Thailand (MNN) — In the hills of Thailand, the Hmong people live in poverty, making an average of U.S. $1.60 per day. The practice of forced marriage provides bride money, a welcome relief to those struggling as subsistence farmers or day laborers. A center assisted by Compassion International provides hope in the form of education for young girls who would otherwise be married off.
"I worry about the girls in the project," says Vadsana, director of the Kao Kor Grace Child Development Center in a Hmong community. "They feel they have no choice. Many of our girls don't think they can reject the man their parents have chosen for them. It would be disrespectful."
Workers at the center have found that education is a powerful ally in preventing forced teen marriages. Hmong culture deemed the practice necessary generations ago when the average lifespan of Hmong people was between 30 and 40 years. Girls as young as 13 are forced into marriage, often to older men. When the center opened in 1990, center workers had to prove to the Hmong people that they were trying to help families find a way out of poverty.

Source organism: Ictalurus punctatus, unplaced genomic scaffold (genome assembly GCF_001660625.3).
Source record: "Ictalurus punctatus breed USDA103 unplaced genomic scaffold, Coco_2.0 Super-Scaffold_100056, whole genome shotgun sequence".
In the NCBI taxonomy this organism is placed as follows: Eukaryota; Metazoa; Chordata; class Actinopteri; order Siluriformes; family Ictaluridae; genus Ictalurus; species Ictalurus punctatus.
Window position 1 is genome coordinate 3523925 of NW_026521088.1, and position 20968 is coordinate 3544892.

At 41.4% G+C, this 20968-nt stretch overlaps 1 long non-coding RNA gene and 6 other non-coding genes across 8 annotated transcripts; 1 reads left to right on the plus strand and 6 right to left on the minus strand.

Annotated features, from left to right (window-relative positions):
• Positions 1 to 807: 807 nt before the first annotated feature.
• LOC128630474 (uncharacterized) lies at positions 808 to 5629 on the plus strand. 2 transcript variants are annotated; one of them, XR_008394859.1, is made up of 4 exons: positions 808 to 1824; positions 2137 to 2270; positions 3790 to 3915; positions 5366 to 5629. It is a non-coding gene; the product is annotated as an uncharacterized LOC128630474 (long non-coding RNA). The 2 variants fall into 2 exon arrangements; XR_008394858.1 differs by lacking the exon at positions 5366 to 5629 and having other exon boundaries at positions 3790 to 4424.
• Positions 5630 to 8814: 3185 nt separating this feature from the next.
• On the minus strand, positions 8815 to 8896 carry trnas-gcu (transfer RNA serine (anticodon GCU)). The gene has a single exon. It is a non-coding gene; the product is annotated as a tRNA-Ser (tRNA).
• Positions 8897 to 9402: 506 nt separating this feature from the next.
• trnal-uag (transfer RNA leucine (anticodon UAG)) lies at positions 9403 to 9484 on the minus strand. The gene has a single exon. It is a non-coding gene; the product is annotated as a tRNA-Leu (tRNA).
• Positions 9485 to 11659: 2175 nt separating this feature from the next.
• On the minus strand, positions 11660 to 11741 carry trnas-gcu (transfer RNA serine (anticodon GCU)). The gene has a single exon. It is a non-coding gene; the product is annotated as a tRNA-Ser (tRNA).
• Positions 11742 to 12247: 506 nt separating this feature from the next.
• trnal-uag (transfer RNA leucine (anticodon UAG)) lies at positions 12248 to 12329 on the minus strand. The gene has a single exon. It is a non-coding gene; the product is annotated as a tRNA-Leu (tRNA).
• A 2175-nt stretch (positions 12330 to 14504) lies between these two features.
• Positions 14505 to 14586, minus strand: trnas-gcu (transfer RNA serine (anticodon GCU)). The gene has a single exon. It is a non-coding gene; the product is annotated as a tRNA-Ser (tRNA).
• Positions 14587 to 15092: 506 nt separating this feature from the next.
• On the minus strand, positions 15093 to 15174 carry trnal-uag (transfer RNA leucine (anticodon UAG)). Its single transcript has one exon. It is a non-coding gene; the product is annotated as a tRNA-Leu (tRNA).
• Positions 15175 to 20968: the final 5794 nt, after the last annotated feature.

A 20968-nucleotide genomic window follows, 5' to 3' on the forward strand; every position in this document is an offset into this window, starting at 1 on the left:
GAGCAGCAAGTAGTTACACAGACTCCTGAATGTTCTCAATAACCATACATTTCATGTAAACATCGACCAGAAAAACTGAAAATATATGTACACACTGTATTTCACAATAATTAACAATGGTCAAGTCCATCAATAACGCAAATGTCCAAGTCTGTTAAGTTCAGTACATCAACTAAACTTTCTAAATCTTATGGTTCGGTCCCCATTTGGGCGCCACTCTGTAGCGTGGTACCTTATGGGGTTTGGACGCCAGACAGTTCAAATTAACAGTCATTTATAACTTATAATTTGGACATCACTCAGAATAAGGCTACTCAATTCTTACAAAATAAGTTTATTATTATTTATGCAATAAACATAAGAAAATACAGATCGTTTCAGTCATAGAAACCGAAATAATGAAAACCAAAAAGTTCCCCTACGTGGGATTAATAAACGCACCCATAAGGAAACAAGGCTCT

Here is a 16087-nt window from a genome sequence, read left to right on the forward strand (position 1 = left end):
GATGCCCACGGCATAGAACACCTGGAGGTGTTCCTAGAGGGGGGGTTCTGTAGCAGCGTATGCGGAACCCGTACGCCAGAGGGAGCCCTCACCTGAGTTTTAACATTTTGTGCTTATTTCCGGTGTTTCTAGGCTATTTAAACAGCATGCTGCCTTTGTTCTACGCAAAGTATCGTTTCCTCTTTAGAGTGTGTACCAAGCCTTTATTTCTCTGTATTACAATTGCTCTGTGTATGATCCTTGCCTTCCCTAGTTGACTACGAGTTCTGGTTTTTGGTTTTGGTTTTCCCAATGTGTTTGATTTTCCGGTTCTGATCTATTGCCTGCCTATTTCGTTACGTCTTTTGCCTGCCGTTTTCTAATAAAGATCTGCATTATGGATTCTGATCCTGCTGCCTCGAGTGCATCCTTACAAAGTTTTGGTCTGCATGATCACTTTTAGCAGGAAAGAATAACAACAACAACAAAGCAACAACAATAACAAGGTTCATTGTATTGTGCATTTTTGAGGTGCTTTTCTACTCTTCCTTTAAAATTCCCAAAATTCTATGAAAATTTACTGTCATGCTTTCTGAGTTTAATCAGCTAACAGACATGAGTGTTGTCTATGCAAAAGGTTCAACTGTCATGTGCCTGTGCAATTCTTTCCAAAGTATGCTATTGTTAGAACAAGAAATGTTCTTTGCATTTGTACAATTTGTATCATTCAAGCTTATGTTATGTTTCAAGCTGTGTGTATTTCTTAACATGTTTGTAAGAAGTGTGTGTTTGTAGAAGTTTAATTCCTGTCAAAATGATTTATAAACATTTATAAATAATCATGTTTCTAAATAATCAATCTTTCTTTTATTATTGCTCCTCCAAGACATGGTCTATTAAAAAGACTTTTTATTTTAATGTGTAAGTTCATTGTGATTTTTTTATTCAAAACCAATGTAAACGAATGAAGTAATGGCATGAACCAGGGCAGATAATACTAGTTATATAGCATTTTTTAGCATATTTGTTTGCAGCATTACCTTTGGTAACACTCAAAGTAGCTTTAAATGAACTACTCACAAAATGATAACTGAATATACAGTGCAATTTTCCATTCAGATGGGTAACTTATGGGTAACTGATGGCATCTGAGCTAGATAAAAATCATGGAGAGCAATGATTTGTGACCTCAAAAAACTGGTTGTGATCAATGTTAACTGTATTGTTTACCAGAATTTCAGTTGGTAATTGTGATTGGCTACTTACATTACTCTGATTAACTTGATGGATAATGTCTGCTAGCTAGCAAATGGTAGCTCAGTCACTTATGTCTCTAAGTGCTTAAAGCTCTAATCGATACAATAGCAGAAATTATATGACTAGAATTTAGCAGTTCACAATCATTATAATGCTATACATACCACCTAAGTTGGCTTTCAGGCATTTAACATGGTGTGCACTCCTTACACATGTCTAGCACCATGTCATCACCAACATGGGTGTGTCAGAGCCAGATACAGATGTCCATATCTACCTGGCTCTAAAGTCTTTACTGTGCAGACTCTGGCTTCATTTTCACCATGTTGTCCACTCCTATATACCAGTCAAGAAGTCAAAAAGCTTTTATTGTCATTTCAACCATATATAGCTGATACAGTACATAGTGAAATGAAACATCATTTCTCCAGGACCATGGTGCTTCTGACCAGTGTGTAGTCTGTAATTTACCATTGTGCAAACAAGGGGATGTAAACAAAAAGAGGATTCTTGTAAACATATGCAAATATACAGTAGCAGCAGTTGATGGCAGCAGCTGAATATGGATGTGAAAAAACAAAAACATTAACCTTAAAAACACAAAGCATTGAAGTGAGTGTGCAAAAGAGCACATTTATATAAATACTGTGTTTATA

Hmong culture allowed only boys to attend school, so the community resisted an educational opportunity for their girls. By providing Hmong children in the village with medical care and after-school tutoring, Compassion-assisted workers gradually persuaded the Hmong people to allow both boys and girls to attend the center. One young girl testifies that if not for Compassion's intervention, she would have been married off.
"I saw a lot of my friends get married and have many children when they were still young, but they divorced or had a family crisis after their short marriage" said Pacharee, a 17-year-old girl whose family was won over by the center's offer of hope for her future. " So I thank God that He chose me to join the center because He gave me wisdom to do the right thing, to study further, which has resulted in a brighter future."
Pacharee is at the top of her class, among hundreds of girls who have passed through the center's doors. One of 10 children in a desperately-poor family, she says that her parents wanted to marry her off to give her what they believed to be a better life. Pacharee says she wants to get married and have children some day, but for now she would rather worry about studying for tests and finishing her homework. Pacharee dreams of becoming a pharmacist. If you'd like to help provide a better future for a child in Thailand, learn about child sponsorship by clicking here.